“The movement of seed within country and across borders should not be affected, considering that coronaviruses have poor survivability on surfaces, and it is highly improbable that coronaviruses can survive international transport,” Justin Rakotoarisaona, secretary general of the association, said in a statement copied to Alliance for Science. “This is especially true for shipments of seed handled by professional seed companies that already respect strict sanitary, phytosanitary and hygienic handling protocol.

“Closing borders or even slowing down the cross-border seed movement creates a significant problem in the seed supply chain domestically, regionally and globally,” Rakotoarisaona continued. “In a number of regions, it is now the planting season and timely delivery of seed and other agricultural inputs is crucial to ensure farmers plant on time in order to ensure food security, especially after the health crisis.”

Eric Danquah, professor and founding director of the West Africa Center for Crop Improvement at the University of Ghana, said COVID-19 has exposed weaknesses in the agricultural supply chain systems across the continent that need to be addressed immediately.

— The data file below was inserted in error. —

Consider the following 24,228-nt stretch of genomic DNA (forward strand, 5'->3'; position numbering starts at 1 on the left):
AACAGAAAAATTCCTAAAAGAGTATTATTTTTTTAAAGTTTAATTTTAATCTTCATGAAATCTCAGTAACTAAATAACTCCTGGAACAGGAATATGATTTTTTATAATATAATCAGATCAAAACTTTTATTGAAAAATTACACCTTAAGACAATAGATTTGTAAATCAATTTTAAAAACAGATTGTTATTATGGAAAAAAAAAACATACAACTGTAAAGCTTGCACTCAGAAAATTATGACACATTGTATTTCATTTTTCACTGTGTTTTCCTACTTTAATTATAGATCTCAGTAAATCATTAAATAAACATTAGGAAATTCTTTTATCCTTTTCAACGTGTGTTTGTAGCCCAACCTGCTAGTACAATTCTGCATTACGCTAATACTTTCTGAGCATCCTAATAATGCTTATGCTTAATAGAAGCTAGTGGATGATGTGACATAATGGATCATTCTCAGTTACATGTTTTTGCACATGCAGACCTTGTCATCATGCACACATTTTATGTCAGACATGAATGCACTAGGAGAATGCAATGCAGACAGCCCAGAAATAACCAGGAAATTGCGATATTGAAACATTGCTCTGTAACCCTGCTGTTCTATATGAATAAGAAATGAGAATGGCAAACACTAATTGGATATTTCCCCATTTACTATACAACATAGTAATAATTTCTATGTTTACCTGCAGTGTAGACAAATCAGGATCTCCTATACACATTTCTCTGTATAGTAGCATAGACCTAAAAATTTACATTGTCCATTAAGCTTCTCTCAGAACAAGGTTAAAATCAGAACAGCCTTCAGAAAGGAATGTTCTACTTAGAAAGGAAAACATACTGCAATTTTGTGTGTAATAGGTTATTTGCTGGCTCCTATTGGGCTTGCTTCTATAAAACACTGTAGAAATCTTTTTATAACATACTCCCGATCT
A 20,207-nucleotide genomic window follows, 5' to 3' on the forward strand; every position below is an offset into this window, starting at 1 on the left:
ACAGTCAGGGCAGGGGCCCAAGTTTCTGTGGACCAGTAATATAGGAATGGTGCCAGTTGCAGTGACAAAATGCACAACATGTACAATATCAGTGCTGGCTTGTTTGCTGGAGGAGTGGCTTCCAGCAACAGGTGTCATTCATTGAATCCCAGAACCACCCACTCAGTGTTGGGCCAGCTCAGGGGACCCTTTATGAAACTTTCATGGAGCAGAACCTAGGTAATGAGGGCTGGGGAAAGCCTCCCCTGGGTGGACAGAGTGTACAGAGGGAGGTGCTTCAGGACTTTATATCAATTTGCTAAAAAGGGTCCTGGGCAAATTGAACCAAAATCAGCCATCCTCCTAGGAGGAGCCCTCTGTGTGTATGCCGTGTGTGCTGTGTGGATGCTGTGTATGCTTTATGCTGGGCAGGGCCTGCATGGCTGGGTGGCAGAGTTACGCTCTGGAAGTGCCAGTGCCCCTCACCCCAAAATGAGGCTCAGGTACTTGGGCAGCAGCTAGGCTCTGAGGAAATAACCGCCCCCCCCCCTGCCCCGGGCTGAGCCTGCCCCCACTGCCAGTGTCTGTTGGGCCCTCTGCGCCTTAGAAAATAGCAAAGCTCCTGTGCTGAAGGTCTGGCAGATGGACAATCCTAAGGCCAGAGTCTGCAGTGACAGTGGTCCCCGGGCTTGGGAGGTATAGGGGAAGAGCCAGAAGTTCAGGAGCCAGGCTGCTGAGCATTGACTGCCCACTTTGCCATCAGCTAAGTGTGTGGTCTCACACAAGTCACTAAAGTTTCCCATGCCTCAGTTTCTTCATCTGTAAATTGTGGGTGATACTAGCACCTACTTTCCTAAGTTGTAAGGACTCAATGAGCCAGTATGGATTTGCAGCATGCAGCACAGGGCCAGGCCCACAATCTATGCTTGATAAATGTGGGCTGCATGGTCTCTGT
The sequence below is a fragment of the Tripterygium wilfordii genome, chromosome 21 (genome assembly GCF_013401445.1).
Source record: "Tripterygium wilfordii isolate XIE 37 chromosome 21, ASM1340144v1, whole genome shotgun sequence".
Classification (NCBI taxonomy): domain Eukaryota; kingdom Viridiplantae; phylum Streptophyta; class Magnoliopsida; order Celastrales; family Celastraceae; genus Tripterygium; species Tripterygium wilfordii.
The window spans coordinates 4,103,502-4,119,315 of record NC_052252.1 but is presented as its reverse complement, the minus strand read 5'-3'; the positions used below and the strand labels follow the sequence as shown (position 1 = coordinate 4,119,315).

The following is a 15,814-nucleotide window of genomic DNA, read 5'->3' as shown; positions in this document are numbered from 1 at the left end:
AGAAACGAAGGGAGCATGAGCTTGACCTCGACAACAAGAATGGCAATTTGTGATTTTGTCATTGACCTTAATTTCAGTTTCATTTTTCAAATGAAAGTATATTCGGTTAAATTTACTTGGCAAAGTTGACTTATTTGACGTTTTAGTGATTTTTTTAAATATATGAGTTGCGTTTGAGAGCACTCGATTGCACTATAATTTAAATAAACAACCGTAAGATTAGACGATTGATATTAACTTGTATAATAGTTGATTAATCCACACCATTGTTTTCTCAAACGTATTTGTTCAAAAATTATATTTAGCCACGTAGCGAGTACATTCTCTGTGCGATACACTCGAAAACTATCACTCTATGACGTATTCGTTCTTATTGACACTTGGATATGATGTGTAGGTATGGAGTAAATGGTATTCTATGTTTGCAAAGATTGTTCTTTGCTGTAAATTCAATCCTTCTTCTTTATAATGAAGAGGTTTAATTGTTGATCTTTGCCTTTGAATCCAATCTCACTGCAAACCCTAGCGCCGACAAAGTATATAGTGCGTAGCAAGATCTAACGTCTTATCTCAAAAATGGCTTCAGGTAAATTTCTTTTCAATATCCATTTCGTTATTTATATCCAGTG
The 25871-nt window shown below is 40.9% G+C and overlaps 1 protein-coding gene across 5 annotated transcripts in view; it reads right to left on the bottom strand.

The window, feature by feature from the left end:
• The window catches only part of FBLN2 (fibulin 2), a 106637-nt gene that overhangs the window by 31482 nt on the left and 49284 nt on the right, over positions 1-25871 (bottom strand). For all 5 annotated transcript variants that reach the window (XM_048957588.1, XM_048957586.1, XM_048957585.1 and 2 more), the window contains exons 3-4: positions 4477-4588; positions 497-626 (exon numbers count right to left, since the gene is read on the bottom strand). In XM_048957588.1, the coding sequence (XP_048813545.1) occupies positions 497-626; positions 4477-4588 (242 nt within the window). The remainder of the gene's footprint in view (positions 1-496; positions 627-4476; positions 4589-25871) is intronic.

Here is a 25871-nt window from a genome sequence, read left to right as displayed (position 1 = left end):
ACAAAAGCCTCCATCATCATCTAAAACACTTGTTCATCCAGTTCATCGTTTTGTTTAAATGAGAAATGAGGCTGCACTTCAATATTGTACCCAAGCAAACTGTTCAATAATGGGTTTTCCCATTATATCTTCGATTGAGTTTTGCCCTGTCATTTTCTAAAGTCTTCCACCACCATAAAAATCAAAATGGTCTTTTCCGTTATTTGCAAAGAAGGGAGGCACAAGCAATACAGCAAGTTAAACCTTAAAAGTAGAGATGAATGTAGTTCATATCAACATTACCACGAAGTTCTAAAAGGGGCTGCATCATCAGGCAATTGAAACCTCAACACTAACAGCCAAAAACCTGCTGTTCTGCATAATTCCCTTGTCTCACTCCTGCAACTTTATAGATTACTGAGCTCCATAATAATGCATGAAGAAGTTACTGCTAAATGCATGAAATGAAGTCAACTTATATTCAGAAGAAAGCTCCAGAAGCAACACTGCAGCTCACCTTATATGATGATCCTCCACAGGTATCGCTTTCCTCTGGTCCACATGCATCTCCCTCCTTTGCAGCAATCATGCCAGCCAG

“It is troubling that commitment to the sector by governments has been waning, even as countries face some of the greatest threats in history, including population growth and the COVID-19 pandemic, which has disrupted food supply chains on an unprecedented scale,” he said. “Obviously, a business as usual approach will worsen the already troubling food and nutrition security situation. Whether the food system, especially in West Africa, emerges stronger or more fragile will depend on what is urgently done to create self-reliant food systems.”

Government officials on the continent are telling a different story and offering assurances that there is no need to panic.

“We have met with seed companies. They have assured us a lot of seeds are in country. It’s only the vegetables that we now have a bit of it coming in. But that is not a problem…,” Dr. Solomon Gyan Ansah, deputy director of agriculture at the Ministry of Food and Agriculture in Ghana, said.

“In fact, this pandemic has really prompted government [to recognize] that at any point in time, we should have some seeds that are secured to be used in times of disaster. And I believe government will put measures in place to make sure that we have seeds at all times to be used,” he added.

This article ran at Cornell Alliance for Science and has been republished here with permission. Follow the Alliance for Science on Twitter @ScienceAlly